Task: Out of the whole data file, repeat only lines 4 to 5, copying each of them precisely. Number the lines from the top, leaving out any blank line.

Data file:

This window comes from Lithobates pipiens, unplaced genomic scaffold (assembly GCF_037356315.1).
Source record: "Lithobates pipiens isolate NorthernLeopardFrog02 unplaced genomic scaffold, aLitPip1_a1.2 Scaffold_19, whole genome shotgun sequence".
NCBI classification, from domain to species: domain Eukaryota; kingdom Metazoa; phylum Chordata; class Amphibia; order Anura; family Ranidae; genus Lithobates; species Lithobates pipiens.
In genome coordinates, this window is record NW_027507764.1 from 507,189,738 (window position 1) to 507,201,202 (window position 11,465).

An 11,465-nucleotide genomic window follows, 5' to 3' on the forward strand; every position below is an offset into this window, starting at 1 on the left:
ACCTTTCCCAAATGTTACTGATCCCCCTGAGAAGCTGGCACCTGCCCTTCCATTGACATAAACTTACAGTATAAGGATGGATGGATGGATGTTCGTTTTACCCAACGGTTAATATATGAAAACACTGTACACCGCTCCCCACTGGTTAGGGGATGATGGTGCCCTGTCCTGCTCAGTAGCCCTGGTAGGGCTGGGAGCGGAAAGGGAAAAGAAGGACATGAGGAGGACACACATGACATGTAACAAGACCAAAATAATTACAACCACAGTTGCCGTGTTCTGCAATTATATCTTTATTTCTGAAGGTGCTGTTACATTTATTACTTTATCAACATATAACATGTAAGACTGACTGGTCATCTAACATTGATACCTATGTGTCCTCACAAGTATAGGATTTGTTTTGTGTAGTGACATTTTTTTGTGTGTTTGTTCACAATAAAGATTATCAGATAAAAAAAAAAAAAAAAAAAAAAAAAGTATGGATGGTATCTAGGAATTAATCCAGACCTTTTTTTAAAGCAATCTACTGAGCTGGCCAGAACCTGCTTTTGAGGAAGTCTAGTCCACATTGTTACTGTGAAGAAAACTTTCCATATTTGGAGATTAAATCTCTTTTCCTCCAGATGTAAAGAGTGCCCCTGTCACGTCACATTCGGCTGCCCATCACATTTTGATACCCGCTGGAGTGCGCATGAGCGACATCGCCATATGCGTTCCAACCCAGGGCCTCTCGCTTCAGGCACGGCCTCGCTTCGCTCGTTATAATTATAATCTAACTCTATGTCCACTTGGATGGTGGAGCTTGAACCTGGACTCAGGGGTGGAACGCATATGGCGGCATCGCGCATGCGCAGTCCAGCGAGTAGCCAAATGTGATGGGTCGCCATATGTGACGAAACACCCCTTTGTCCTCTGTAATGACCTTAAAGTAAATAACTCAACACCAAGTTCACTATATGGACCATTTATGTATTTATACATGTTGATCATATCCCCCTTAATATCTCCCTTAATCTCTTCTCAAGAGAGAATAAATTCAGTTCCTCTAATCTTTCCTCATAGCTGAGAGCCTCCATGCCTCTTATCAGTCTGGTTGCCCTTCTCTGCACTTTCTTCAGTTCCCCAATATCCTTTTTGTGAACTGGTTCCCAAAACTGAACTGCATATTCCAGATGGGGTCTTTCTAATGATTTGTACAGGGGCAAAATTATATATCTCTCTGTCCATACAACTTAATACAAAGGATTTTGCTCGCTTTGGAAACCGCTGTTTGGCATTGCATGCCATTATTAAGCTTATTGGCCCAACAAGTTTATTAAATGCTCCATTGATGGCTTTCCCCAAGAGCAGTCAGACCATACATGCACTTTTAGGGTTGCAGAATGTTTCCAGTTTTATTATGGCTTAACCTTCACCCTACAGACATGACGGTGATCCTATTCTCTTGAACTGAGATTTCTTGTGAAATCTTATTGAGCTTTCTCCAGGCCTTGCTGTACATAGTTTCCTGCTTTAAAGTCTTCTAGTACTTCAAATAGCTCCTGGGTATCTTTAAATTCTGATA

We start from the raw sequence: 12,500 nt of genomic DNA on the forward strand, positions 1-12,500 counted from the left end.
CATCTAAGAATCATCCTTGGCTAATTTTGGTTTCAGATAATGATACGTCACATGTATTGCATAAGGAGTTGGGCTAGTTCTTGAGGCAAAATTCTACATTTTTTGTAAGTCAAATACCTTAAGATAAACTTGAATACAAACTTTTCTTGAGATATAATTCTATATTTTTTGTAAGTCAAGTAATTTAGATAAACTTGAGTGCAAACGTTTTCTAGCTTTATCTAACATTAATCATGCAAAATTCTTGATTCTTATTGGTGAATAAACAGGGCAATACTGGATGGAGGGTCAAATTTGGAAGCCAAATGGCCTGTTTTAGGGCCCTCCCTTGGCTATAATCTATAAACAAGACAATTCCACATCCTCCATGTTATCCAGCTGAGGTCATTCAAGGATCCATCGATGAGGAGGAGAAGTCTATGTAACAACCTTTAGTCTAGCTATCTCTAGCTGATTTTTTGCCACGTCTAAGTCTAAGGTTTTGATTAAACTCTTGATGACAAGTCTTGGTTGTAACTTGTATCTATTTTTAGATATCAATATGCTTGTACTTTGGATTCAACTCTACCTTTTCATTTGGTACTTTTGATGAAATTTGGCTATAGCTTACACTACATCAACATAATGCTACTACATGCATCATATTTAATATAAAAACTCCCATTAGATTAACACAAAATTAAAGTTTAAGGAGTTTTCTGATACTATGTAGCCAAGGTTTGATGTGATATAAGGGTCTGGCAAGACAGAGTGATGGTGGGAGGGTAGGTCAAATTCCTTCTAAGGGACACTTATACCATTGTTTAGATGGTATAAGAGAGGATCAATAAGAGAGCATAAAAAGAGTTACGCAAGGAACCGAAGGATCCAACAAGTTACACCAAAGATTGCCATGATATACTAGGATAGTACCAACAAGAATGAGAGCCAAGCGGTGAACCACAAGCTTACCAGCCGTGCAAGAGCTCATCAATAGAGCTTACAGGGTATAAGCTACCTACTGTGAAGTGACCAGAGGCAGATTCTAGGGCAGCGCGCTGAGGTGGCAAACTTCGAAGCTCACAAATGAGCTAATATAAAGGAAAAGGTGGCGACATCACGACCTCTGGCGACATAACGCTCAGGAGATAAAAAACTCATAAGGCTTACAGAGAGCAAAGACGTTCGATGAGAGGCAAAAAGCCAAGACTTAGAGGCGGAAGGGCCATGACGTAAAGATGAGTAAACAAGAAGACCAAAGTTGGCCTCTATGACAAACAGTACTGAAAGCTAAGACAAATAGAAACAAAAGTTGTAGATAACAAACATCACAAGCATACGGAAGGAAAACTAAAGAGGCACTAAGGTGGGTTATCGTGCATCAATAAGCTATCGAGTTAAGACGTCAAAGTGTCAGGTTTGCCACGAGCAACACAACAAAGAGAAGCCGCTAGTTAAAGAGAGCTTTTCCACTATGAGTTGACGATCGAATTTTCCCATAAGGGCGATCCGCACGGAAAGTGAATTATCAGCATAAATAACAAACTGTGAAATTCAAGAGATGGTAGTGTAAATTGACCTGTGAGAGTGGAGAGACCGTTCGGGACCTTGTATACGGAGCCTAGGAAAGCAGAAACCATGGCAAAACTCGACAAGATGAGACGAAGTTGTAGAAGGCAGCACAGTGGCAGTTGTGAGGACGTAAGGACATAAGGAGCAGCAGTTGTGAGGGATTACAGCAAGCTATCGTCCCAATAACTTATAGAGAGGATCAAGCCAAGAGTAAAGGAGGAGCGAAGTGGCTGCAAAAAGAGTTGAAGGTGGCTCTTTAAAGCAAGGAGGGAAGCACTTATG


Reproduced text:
In genome coordinates, this window is record NW_027507764.1 from 507,189,738 (window position 1) to 507,201,202 (window position 11,465).

An 11,465-nucleotide genomic window follows, 5' to 3' on the forward strand; every position below is an offset into this window, starting at 1 on the left: